A major conference leads to scholarship exploring divergent views
In April 2014, at a conference held at HLS, “Religious Accommodation in the Age of Civil Rights,” panelists articulated tensions within constitutional and statutory civil rights commitments. Scholarship stemming from the conference was published this year in special issues of three journals: the Southern California Law Review, the Harvard Journal of Law and Gender, and the Harvard Law and Policy Review. In these issues, authors with divergent views explore how best to respect both religious freedom and guarantees of individual equality and dignity in intimate relationships. Excerpts from several of the articles follow.
***“I have been a gay rights advocate for more than 25 years. Here in this article, for the first time, I make common cause with my longtime adversaries. I have worked very hard to create a regime in which it’s safe to be gay. I would also like that regime to be one that’s safe for religious dissenters.”
—Andrew Koppelman, professor, Northwestern Law School, “Gay Rights, Religious Accommodations, and the Purposes of Antidiscrimination Law,” Southern California Law Review
“If ‘religious liberty’ does not include a ‘right to discriminate’ then, obviously, there is very little conflict between ‘religious liberty’ and antidiscrimination laws. But, in fact, religious liberty does sometimes include a right to discriminate in ways that would otherwise violate civil rights laws. … Although it cannot plausibly be defined away or declared illusory, it is still crucial to remember that this tension is among civil rights claims.”
—Richard W. Garnett, professor of law and of political science, University of Notre Dame, “Religious Accommodations and—and Among—Civil Rights: Separation, Toleration, and Accommodation,” Southern California Law Review
I have worked very hard to create a regime in which it’s safe to be gay … I would also like that regime to be one that’s safe for religious dissenters.
Northwestern Law School Professor Andrew Koppelman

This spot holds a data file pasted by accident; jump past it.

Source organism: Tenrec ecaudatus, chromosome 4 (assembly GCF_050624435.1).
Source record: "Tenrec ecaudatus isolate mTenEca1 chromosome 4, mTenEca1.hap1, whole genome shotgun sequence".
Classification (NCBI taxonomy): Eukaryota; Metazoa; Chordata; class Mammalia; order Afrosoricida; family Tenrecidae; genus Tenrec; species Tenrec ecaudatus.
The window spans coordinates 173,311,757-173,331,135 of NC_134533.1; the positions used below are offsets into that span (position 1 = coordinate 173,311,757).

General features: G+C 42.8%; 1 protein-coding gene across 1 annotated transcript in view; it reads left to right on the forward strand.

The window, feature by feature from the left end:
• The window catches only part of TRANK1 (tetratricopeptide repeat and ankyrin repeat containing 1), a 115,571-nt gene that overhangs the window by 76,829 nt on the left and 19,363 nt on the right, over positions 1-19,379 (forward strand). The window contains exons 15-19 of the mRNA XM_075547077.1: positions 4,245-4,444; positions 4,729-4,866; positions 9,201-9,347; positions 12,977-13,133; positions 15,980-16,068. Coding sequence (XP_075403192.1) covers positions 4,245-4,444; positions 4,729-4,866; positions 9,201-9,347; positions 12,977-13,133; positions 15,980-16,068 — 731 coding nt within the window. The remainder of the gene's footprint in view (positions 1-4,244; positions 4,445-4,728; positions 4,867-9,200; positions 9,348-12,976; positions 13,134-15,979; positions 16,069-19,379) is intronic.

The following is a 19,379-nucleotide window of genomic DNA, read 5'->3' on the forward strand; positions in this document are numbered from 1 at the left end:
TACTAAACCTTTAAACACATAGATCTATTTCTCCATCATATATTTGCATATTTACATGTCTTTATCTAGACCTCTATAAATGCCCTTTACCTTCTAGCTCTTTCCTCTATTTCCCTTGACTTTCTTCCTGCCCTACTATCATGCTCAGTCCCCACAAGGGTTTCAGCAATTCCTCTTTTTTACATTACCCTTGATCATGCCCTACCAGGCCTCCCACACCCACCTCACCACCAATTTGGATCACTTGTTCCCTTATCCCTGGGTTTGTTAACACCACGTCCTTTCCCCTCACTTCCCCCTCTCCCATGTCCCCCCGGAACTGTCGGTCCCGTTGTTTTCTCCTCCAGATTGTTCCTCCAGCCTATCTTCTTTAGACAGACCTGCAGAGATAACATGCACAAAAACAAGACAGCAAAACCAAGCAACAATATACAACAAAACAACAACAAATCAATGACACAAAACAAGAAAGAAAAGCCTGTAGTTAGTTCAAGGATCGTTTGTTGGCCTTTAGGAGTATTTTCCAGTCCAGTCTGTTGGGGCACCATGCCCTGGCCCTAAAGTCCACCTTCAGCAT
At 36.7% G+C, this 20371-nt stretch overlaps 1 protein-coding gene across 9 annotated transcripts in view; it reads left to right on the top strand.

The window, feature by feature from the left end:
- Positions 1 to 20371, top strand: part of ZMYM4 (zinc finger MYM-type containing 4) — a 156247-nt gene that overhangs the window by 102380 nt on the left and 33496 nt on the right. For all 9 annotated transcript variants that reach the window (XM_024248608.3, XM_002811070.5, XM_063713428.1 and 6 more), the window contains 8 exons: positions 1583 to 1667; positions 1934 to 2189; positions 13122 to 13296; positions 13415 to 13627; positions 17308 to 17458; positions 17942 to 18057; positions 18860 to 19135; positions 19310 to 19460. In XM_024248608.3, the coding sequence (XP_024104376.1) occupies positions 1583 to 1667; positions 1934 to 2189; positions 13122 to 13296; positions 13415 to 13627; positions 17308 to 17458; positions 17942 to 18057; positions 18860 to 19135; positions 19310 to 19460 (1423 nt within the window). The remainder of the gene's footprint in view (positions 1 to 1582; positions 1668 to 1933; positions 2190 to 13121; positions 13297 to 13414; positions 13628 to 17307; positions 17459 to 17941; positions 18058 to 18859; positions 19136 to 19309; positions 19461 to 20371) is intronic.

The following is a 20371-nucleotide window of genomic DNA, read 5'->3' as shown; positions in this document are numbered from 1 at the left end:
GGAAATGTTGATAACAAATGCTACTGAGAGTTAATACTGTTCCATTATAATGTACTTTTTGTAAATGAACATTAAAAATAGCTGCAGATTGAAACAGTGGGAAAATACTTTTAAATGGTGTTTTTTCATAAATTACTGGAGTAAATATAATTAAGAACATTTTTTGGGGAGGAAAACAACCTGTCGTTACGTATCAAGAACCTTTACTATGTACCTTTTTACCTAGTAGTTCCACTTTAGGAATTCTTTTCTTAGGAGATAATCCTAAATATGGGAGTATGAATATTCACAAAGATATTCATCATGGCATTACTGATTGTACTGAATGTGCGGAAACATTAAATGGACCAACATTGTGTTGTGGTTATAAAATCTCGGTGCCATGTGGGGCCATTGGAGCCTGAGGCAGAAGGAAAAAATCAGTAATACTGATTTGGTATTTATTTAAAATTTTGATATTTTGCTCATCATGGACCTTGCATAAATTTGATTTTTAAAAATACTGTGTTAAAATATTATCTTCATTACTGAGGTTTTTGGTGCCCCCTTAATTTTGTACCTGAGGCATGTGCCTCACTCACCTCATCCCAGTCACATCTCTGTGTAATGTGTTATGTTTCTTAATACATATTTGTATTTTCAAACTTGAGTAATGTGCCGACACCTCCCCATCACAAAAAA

“Discrimination represents a serious harm in its own right—regardless of the availability of alternatives. A black person made to sit at the back of the bus is harmed, though he arrives at his destination. A woman denied employment on the basis of sex is not made whole, though she secures a position elsewhere. A same-sex couple refused service by one bakery suffers injury, though a second bakery will serve them. By the logic of Hobby Lobby, however, any time a state or private entity fills the gap caused by a business’s discriminatory denial of statutory rights, its employees and would-be customers are not harmed.”
—Elizabeth Sepper, associate professor, Washington University School of Law, “Gendering Corporate Conscience,” Harvard Journal of Law and Gender
“One defender of accommodations describes them in these terms: ‘Religious people are subject to two sets of sometimes competing obligations; a secular government that is decently modest about its own pretensions will try to accommodate those allegiances if it can.’ A statement I once heard at a conference on religious liberty from the Mennonite theologian John Howard Yoder suggests a response. As I recall the statement, Yoder said, ‘It’s not the Christian’s role to tell Satan how to do his job,’ the referent of ‘Satan’ being ‘the government.’”
—HLS Professor Mark Tushnet, “Accommodation of Religion 30 Years On,” Harvard Journal of Law and Gender